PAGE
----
Thread: Disabilities
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Old 02-14-2013, 01:00 AM
Rhaenes Rhaenes is offline
Join Date: Feb 2013
Location: Northeast US
Posts: 15

Originally Posted by redpepper View Post
Bridging the divide between minorities takes patience and useful, informative, civil, communication.... People that are poly, gay, trans, disabled, whatever, all have to learn this too. There is no "normal" person out there. Quite the opposite I think. We are all freaks and should be proud of it. Describing how that manifests in the world should be a source of pride not a reason to complain that people don't get us and they are in someway bad or wrong because they aren't defending us when we think they should be. They are just ill-informed or don't care. It shouldn't change our course in life to live and let live. If someone is ill-informed, educate. If they don't care, move on.... That's how I operate any way.
Building off the "there is no normal" person statement, and how describing ourselves should be a thing of pride; I try to avoid using terminology in general. Just a personal example is when asked my sexual preferences, I don't like to say "bisexual," but prefer to say "I'm attracted to both sexes." If I was asked about my relationship, I would prefer saying "Sonas is like a sister to me, and BoyF loves her and me, and we're all very happy together" than saying "oh, we're polyamorous" and then having to perhaps explain exactly what that means. Why not skip over the terms and just say what the actual situation is? Terminology only serves to make things the same, when in reality, no situation is the same. Simply describing what things are often works so much better, and I would think (and correct me if I'm wrong, because now I'm completely speculating) that someone who has a permanent leg injury would prefer being described as such than a "cripple" or "lame." Why lump together a diverse group of people with very different ways of functioning under the extremely un-descriptive and insulting title of "mentally ill," when in reality someone with schizophrenia is likely extremely different than someone with autism, and even two people with autism can be completely different from each other? Why is there even a category for those who are "ill..." compared to what, exactly?? Compared to how happy and healthy and whole the majority of people in the world are? Honestly, I've met a lot of people with "disorders" who are in a much better place than "normal" people.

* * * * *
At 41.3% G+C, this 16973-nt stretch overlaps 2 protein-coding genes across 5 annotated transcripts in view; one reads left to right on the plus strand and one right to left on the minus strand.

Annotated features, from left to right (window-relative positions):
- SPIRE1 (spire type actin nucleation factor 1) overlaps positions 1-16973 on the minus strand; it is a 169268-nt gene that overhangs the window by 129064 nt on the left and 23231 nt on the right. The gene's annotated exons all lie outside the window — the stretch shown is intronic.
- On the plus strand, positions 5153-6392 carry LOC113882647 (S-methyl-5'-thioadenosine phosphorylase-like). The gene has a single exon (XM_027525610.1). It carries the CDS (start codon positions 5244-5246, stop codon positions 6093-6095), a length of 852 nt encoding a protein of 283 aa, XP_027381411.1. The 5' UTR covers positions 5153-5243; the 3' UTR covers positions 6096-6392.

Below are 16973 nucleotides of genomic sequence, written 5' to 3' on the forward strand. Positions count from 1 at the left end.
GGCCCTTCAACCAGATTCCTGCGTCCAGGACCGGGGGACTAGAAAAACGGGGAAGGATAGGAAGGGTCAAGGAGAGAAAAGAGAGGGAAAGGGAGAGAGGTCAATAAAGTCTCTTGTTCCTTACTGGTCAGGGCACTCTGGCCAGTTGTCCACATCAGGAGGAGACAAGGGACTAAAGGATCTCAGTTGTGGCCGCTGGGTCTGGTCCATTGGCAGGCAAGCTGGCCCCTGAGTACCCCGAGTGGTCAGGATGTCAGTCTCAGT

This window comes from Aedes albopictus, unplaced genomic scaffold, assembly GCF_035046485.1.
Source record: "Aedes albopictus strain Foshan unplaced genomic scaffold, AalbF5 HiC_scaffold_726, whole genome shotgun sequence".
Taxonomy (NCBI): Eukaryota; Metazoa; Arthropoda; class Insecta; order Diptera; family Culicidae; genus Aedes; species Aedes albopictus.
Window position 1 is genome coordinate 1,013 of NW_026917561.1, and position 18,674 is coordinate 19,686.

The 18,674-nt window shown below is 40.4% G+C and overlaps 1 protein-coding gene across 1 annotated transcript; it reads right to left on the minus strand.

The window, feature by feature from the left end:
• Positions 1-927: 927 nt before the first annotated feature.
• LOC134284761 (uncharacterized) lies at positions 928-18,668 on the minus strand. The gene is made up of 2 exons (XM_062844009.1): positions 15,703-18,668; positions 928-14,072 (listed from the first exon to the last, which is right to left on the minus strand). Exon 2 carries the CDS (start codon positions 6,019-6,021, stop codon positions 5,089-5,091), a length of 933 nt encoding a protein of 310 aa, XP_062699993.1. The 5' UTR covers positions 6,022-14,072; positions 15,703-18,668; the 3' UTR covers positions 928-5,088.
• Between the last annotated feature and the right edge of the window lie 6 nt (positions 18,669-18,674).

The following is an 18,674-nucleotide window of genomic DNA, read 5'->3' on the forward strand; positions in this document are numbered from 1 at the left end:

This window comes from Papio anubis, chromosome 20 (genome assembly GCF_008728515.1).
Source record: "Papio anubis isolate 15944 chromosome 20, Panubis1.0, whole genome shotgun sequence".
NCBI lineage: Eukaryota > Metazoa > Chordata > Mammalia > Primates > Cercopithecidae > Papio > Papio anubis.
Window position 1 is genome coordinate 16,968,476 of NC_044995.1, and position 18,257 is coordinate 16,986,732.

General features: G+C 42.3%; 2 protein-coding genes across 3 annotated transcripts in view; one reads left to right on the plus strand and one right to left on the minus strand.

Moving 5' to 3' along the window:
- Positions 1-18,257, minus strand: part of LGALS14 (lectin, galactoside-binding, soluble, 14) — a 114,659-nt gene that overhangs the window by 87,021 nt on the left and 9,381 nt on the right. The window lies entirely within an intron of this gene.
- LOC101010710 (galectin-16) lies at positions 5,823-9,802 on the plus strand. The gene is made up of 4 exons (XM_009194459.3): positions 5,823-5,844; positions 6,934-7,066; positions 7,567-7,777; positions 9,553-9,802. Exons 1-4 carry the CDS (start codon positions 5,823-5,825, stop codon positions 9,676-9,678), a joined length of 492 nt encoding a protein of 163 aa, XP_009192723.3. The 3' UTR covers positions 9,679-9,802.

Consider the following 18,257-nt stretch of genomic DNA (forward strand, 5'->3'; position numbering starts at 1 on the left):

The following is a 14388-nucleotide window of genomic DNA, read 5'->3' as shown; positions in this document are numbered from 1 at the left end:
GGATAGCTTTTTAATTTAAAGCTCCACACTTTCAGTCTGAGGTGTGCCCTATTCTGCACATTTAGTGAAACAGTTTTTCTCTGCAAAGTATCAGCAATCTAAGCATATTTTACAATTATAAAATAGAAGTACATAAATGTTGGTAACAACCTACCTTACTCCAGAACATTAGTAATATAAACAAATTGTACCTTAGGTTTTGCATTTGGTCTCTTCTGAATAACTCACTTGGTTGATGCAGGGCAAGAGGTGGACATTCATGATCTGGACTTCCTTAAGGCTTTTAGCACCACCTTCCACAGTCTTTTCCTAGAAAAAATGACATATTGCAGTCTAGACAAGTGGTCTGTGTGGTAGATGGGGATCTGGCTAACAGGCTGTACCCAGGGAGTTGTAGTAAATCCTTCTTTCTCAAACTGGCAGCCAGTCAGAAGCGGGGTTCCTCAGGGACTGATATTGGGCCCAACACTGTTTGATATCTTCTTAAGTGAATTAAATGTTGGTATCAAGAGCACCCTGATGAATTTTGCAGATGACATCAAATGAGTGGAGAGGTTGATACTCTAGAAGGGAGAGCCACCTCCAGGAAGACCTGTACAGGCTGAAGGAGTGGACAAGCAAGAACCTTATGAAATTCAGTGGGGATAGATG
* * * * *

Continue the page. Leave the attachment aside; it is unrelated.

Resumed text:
Ok, rant done Sorry haha, that's just a personal philosophy of mine when it comes to terminology - I'm against it in any way shape or form, frankly, but when it is necessary for me to use it, for the sake of time or clarity, I always try to be a specific as possible!
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